Close to 80% of medical students would be willing to work in under-doctored areas in exchange for their student loans being paid off, a BMA survey has shown.
The UK-wide survey, which was spurred by a suggestion floated by the Welsh nationalist party Plaid Cymru last month, showed that only 16% of medical students would turn down such an offer, while 6% were not sure about it.
However medical students were less keen on the idea of choosing a particular medical specialty in exchange for getting out of the red. Only 28% said they would do that, while 64% said that pursuit of a specialism should not be driven by financial incentives.
In a white paper, Plaid Cymru had suggested that the Welsh Government ‘pay off student debt for doctors in return for them spending a portion of their training and early employment in an under-served area.’
It is standing on an election promise to recruit an extra 1,000 medical students over two terms, in a bid to solve a pressing Welsh medical recruitment crisis which has placed the country third last among European countries based on the number of doctors serving its population.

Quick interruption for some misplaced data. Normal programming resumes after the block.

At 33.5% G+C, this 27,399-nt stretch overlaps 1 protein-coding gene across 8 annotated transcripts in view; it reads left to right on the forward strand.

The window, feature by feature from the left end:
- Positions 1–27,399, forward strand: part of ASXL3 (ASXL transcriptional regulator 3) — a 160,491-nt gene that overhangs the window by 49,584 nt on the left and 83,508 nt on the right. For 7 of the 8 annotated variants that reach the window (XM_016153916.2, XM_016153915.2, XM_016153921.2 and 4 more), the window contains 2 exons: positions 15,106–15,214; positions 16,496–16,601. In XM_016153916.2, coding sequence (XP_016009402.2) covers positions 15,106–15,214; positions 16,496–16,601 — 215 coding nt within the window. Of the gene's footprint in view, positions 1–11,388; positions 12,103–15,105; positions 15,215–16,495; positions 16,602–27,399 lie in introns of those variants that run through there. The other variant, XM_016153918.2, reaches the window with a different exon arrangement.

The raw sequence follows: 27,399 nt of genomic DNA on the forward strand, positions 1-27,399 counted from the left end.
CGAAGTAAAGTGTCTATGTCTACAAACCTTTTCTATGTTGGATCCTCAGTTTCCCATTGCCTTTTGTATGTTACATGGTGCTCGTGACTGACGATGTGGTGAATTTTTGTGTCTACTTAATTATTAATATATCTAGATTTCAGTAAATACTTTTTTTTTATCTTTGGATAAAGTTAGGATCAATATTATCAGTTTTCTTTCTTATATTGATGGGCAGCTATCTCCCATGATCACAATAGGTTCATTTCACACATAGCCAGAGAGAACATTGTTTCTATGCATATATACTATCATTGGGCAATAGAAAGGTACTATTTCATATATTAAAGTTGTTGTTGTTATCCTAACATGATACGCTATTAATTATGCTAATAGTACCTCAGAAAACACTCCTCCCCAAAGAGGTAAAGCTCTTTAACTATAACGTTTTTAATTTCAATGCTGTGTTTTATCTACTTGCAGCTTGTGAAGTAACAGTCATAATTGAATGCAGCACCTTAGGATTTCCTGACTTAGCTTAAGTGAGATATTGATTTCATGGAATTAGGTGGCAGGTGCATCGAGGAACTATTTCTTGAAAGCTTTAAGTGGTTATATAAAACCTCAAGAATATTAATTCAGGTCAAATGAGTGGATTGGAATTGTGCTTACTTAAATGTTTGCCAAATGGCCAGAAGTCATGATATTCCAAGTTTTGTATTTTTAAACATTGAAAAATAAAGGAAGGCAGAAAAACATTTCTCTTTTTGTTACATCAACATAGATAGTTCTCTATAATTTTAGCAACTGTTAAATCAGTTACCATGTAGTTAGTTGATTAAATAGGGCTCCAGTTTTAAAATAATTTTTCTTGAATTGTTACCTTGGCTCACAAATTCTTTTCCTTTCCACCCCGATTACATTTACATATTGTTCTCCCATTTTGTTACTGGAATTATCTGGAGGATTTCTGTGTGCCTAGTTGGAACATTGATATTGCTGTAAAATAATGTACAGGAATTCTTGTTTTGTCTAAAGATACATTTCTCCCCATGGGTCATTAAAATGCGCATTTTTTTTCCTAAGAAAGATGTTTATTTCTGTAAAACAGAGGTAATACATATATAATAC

However while the BMA’s survey showed that medical students would consider accepting the offer of having their debts paid, almost half of all respondents (40%) did not think this was the ‘most pressing’ use of training resources.
But Welsh assembly member Elin Jones, Plaid Cymru’s shadow health minister, said: ‘This is about taking a long-term approach to fixing the NHS’s recruitment problems in Wales. For decades Governments at both ends of the M4 have treated problems in our NHS with a sticking plaster.’
James North, a second-year student at UCL, said he would train in an under-doctored area to clear his debts but argued that the scheme shouldn’t be exclusive to Wales.
He said: ‘I believe this would create an unfair advantage in the jobs market for the Welsh hospitals. If the scheme were to be applied, I think it should be rolled out across the whole of the UK rather than just to Wales.’
Liverpool University third-year student Samantha Dolan added: ‘It is important that a medical graduate is driven through postgraduate training by their interest in a particular specialty and their own initiative to learn.
‘Otherwise, we may risk creating a sub-culture of medical trainees driven purely by financial incentive.’